Now that version 4 of the .NET Framework supports in-process side-by-side runtimes, is it now okay to write shell extensions in managed code?
Many years ago, I wrote, “Do not write in-process shell extensions in managed code.” Since I originally wrote that article, version 4 of the .NET Framework was released, and one of the features of that version is that it supports in-process side-by-side runtimes. Does that mean that it’s now okay to write shell extensions in managed code?
The answer is still no.
The Guidance for implementing in-process extensions has been revised, and it continues the recommendation against writing shell extensions and Internet Explorer extensions (and other types of in-process extensions) in managed code, even if you’re using version 4 or higher.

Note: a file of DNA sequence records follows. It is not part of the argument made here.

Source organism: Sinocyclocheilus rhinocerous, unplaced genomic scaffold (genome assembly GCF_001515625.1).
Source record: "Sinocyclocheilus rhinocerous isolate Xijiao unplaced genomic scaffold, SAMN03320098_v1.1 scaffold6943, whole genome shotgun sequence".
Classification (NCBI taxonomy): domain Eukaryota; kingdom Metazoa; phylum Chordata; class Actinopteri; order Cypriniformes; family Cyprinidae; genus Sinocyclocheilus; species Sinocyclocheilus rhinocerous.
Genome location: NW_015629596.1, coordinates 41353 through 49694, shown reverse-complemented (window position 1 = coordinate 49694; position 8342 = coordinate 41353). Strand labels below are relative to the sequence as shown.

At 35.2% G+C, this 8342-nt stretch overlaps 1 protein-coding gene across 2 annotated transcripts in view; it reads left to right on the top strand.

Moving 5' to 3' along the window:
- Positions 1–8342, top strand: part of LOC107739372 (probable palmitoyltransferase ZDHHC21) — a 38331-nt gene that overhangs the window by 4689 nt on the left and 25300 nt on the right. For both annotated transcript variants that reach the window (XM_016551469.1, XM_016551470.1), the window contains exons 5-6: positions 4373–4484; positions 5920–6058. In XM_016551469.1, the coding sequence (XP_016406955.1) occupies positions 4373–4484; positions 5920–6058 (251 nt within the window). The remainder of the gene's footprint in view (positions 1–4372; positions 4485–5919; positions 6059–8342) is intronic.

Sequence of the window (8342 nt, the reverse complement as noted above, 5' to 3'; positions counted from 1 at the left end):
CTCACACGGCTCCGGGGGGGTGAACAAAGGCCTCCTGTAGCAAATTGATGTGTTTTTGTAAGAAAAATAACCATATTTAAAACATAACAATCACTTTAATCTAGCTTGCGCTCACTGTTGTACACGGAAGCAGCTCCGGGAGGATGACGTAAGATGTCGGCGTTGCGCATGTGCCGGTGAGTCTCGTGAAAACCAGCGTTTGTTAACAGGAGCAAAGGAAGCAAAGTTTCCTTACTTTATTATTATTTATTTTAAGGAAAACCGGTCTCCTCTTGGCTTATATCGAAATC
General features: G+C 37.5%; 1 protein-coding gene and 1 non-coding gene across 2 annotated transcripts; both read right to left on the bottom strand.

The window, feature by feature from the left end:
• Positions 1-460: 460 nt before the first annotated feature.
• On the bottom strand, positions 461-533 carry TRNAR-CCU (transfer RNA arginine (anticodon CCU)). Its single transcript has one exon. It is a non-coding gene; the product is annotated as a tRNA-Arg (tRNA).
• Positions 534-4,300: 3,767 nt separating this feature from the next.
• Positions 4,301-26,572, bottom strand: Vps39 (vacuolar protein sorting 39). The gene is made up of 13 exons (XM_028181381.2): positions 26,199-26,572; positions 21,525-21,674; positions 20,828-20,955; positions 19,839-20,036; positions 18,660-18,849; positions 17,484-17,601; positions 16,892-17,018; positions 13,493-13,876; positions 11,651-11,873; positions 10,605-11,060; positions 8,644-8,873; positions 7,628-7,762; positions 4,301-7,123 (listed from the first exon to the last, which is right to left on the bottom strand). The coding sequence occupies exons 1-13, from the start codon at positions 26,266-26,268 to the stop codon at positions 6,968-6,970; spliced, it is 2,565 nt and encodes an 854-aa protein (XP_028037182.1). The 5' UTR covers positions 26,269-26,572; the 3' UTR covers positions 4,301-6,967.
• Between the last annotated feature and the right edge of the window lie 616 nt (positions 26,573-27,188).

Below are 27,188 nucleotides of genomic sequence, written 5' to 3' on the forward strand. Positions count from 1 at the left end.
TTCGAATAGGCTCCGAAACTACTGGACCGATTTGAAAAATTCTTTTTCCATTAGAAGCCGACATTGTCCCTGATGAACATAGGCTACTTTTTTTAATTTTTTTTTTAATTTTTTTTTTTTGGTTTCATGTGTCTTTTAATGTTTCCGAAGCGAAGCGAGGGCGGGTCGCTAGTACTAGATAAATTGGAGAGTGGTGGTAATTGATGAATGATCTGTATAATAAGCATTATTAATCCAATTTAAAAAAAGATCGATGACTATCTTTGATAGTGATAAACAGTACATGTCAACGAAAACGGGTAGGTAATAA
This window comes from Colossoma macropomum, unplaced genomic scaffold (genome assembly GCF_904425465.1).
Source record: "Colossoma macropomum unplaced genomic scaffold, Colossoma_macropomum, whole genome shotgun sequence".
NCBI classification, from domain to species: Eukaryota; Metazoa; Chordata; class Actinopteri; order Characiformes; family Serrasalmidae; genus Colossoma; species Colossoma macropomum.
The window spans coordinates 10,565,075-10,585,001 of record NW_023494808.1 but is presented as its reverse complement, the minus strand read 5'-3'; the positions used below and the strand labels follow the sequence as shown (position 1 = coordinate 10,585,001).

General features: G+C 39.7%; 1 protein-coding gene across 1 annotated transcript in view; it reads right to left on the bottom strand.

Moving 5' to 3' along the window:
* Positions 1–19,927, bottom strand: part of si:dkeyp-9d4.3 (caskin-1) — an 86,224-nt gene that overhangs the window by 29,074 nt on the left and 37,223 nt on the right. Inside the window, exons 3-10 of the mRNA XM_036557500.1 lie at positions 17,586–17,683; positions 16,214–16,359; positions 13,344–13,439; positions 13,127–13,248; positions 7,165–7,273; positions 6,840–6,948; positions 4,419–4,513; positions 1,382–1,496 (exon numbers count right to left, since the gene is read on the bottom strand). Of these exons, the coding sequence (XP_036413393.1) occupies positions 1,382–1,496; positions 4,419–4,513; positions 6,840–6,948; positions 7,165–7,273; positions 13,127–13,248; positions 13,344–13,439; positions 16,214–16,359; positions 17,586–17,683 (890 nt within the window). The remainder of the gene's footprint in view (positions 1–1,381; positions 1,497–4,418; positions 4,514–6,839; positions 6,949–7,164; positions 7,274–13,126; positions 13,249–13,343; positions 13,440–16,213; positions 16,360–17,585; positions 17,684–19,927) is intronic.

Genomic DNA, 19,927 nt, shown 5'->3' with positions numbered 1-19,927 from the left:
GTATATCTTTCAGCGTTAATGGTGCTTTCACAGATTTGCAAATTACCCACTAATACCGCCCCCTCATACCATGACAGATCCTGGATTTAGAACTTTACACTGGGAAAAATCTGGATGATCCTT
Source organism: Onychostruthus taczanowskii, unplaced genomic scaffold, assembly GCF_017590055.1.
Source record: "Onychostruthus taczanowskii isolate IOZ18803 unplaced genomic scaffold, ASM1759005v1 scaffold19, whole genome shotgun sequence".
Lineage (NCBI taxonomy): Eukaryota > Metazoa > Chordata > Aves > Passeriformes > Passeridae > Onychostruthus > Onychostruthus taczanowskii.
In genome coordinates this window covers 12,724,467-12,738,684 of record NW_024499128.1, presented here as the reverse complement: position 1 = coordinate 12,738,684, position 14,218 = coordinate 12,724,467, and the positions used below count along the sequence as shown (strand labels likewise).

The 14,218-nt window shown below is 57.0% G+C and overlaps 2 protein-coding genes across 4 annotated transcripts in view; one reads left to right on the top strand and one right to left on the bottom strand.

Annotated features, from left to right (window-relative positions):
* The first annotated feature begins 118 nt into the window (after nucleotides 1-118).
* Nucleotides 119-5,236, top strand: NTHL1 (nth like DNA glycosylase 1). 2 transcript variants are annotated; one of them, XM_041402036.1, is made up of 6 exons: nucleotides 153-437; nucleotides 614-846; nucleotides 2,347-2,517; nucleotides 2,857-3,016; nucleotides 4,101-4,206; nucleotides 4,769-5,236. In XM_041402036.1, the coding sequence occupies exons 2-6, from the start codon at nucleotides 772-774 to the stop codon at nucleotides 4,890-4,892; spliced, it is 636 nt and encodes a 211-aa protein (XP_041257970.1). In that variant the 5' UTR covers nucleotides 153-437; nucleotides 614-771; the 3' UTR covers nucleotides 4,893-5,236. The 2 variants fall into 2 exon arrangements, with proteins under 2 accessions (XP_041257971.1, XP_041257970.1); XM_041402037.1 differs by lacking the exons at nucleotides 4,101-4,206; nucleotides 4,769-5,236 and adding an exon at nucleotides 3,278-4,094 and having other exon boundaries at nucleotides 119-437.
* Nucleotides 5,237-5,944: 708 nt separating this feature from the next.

Although version 4 addresses the side-by-side issue, it is still the case that the .NET Framework is a high-impact runtime, and that there are various part of COM interop in the .NET Framework that are not suitable for use in an extension model designed around native code.
Note that managed code remains acceptable for out-of-process extensions.